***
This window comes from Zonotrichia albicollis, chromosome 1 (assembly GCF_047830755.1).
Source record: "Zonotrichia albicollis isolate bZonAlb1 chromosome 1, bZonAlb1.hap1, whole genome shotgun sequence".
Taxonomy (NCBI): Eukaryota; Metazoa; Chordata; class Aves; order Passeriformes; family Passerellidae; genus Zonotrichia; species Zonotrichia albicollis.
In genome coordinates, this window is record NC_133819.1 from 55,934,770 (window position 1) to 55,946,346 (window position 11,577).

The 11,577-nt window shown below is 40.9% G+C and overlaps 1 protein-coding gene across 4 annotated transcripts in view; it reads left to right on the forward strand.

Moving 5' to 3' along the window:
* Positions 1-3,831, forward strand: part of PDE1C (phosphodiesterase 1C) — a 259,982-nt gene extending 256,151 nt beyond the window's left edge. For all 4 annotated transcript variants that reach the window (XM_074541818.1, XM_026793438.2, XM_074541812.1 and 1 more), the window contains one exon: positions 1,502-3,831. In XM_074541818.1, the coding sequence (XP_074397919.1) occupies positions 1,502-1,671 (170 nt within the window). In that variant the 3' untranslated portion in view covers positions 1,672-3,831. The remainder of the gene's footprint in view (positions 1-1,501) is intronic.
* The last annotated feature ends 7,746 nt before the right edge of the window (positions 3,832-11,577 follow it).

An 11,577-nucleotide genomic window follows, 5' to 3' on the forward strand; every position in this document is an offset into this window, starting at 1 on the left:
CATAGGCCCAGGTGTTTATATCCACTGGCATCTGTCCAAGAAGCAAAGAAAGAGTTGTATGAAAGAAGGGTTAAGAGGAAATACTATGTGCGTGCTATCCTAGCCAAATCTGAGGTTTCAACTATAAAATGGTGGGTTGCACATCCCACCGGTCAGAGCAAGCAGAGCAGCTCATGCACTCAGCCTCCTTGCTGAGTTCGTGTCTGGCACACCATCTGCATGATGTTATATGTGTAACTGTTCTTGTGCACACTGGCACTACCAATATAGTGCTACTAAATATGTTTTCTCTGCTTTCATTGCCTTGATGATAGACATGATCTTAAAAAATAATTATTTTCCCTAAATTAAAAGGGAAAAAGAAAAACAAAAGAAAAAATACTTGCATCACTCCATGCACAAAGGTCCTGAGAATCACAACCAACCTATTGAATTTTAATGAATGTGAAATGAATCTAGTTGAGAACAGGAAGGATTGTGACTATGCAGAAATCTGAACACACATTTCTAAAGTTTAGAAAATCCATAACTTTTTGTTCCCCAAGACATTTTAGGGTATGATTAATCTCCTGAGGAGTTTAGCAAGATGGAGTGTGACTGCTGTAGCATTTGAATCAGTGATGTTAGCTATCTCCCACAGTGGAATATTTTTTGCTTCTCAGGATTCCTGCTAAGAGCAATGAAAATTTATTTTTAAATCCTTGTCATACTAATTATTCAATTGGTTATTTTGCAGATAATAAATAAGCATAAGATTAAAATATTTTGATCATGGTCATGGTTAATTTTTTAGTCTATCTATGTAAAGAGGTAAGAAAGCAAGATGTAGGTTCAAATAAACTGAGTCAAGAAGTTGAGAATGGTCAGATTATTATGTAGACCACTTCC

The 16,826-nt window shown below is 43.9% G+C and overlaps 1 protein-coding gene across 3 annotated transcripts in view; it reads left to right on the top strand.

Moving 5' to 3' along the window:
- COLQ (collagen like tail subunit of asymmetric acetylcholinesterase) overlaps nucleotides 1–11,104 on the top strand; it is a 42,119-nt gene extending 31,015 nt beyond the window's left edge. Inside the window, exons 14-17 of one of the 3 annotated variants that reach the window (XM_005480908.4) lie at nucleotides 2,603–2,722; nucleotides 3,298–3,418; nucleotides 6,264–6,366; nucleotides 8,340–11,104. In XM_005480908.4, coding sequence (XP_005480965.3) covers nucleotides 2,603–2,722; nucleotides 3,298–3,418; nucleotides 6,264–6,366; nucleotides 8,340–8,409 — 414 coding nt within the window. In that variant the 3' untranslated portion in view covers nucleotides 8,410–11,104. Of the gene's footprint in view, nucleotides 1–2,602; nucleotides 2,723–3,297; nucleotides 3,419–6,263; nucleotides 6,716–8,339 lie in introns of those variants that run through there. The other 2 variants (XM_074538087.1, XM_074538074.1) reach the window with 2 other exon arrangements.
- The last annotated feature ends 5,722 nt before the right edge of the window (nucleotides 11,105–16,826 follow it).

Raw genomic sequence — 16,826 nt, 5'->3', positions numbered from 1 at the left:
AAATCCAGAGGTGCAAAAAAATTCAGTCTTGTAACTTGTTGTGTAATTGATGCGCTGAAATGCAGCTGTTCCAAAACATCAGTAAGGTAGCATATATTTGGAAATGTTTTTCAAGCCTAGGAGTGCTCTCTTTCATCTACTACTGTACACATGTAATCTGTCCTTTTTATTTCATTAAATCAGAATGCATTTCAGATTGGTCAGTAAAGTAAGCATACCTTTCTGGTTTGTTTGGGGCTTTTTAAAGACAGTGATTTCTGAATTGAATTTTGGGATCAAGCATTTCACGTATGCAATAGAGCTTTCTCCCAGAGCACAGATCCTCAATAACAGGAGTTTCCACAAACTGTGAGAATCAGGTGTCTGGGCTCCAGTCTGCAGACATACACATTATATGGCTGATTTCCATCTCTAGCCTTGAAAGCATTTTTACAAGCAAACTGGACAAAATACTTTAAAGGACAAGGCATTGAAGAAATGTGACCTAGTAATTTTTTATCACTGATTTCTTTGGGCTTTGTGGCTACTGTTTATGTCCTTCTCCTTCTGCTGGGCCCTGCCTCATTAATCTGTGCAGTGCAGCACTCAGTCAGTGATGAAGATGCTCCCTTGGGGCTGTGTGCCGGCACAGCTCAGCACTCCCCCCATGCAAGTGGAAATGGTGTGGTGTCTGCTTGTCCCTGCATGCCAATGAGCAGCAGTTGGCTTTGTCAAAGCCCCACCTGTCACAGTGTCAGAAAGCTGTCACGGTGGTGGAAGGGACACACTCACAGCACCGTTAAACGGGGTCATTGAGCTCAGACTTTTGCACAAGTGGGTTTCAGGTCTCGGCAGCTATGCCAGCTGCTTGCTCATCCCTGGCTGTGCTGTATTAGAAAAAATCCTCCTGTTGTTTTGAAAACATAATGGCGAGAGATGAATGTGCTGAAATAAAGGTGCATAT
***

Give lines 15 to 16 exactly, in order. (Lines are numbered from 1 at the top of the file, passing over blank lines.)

Raw genomic sequence — 16,826 nt, 5'->3', positions numbered from 1 at the left:
AAATCCAGAGGTGCAAAAAAATTCAGTCTTGTAACTTGTTGTGTAATTGATGCGCTGAAATGCAGCTGTTCCAAAACATCAGTAAGGTAGCATATATTTGGAAATGTTTTTCAAGCCTAGGAGTGCTCTCTTTCATCTACTACTGTACACATGTAATCTGTCCTTTTTATTTCATTAAATCAGAATGCATTTCAGATTGGTCAGTAAAGTAAGCATACCTTTCTGGTTTGTTTGGGGCTTTTTAAAGACAGTGATTTCTGAATTGAATTTTGGGATCAAGCATTTCACGTATGCAATAGAGCTTTCTCCCAGAGCACAGATCCTCAATAACAGGAGTTTCCACAAACTGTGAGAATCAGGTGTCTGGGCTCCAGTCTGCAGACATACACATTATATGGCTGATTTCCATCTCTAGCCTTGAAAGCATTTTTACAAGCAAACTGGACAAAATACTTTAAAGGACAAGGCATTGAAGAAATGTGACCTAGTAATTTTTTATCACTGATTTCTTTGGGCTTTGTGGCTACTGTTTATGTCCTTCTCCTTCTGCTGGGCCCTGCCTCATTAATCTGTGCAGTGCAGCACTCAGTCAGTGATGAAGATGCTCCCTTGGGGCTGTGTGCCGGCACAGCTCAGCACTCCCCCCATGCAAGTGGAAATGGTGTGGTGTCTGCTTGTCCCTGCATGCCAATGAGCAGCAGTTGGCTTTGTCAAAGCCCCACCTGTCACAGTGTCAGAAAGCTGTCACGGTGGTGGAAGGGACACACTCACAGCACCGTTAAACGGGGTCATTGAGCTCAGACTTTTGCACAAGTGGGTTTCAGGTCTCGGCAGCTATGCCAGCTGCTTGCTCATCCCTGGCTGTGCTGTATTAGAAAAAATCCTCCTGTTGTTTTGAAAACATAATGGCGAGAGATGAATGTGCTGAAATAAAGGTGCATAT